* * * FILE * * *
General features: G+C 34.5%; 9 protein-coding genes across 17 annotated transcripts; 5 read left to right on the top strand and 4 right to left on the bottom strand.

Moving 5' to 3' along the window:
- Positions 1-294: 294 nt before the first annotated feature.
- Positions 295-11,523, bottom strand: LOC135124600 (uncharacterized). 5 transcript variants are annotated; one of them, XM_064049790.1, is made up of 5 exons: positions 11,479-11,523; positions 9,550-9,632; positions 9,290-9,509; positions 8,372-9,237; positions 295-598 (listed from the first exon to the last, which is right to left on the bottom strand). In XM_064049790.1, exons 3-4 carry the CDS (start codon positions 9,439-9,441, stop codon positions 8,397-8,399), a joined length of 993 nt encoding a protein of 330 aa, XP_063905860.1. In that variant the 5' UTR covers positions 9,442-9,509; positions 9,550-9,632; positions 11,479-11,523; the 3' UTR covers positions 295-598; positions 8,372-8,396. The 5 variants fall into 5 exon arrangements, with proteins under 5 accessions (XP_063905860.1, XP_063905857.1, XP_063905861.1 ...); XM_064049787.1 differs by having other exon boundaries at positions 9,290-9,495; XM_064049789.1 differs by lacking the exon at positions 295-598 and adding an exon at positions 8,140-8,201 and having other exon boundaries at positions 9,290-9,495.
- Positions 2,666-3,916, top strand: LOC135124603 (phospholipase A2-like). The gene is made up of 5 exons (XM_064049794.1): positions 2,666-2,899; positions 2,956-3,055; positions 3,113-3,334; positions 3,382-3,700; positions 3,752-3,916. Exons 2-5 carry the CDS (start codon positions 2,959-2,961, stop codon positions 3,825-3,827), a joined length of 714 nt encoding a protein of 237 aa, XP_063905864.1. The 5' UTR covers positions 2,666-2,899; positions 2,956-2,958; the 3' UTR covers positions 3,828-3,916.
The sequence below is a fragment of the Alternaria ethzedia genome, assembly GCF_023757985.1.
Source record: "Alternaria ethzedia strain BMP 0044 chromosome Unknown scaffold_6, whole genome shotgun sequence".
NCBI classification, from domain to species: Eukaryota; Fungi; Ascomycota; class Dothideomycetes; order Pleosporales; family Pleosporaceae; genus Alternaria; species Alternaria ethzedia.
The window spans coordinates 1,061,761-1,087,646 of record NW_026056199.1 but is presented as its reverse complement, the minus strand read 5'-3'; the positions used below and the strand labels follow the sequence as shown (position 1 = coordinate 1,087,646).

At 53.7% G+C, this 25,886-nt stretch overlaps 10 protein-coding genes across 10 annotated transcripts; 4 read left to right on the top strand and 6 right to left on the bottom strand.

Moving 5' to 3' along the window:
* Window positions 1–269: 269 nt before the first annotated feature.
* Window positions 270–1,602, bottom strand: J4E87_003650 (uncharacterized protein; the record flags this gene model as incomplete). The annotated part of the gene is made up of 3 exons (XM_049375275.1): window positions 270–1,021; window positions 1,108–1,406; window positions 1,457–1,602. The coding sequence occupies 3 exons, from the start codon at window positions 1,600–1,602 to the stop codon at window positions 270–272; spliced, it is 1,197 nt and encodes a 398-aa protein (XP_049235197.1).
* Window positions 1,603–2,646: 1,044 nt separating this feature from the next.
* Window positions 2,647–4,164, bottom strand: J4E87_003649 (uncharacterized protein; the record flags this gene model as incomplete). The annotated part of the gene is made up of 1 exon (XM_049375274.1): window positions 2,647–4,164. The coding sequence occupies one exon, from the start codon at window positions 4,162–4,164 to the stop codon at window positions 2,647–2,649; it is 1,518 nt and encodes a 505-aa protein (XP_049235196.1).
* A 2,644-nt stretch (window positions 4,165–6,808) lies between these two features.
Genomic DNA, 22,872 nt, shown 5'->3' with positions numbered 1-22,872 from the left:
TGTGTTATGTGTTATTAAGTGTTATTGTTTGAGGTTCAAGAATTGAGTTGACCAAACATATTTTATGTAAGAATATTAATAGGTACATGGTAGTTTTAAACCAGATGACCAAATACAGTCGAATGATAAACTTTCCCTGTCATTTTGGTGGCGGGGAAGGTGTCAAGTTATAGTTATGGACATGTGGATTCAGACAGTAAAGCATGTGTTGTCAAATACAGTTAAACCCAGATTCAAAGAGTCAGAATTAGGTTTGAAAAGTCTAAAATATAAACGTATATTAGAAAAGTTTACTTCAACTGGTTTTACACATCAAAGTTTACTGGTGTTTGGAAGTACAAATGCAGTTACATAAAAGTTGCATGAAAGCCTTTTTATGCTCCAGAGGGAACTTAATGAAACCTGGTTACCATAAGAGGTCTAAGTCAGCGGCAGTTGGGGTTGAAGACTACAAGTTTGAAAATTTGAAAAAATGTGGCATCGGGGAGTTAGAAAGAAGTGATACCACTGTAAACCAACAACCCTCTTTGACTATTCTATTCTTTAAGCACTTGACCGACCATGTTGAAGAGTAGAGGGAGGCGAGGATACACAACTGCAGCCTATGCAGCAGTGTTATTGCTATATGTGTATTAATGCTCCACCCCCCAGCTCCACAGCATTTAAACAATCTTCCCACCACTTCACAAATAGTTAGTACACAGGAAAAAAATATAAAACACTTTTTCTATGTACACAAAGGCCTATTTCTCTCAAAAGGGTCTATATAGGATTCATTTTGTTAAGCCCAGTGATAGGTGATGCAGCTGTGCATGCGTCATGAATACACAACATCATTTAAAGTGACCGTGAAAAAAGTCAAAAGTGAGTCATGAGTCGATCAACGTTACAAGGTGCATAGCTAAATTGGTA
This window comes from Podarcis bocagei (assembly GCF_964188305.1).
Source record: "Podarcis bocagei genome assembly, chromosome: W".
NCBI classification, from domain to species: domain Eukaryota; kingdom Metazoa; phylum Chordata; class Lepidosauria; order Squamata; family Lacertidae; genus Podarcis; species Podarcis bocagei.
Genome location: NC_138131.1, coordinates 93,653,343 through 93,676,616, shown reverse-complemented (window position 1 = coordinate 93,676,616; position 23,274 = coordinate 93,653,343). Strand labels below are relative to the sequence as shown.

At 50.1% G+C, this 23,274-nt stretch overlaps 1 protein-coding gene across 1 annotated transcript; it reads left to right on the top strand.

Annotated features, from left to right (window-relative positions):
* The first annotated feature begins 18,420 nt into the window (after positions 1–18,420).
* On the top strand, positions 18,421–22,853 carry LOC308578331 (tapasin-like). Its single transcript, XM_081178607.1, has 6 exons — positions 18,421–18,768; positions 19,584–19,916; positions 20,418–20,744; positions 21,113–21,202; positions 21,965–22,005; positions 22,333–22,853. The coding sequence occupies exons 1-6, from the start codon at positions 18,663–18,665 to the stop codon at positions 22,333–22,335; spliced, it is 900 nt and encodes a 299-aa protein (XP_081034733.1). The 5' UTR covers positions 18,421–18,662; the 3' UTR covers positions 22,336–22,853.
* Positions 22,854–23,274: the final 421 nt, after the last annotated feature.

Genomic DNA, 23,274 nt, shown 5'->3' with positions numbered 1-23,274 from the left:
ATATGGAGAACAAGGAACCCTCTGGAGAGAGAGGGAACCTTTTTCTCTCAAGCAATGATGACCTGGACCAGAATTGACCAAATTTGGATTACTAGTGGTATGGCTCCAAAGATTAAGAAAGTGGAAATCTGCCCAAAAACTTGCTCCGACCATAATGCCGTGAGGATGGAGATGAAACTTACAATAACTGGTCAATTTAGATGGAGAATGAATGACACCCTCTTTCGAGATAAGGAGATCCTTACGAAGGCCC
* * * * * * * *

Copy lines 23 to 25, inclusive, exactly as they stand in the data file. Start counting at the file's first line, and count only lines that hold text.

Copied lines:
At 50.1% G+C, this 23,274-nt stretch overlaps 1 protein-coding gene across 1 annotated transcript; it reads left to right on the top strand.

Annotated features, from left to right (window-relative positions):
* The first annotated feature begins 18,420 nt into the window (after positions 1–18,420).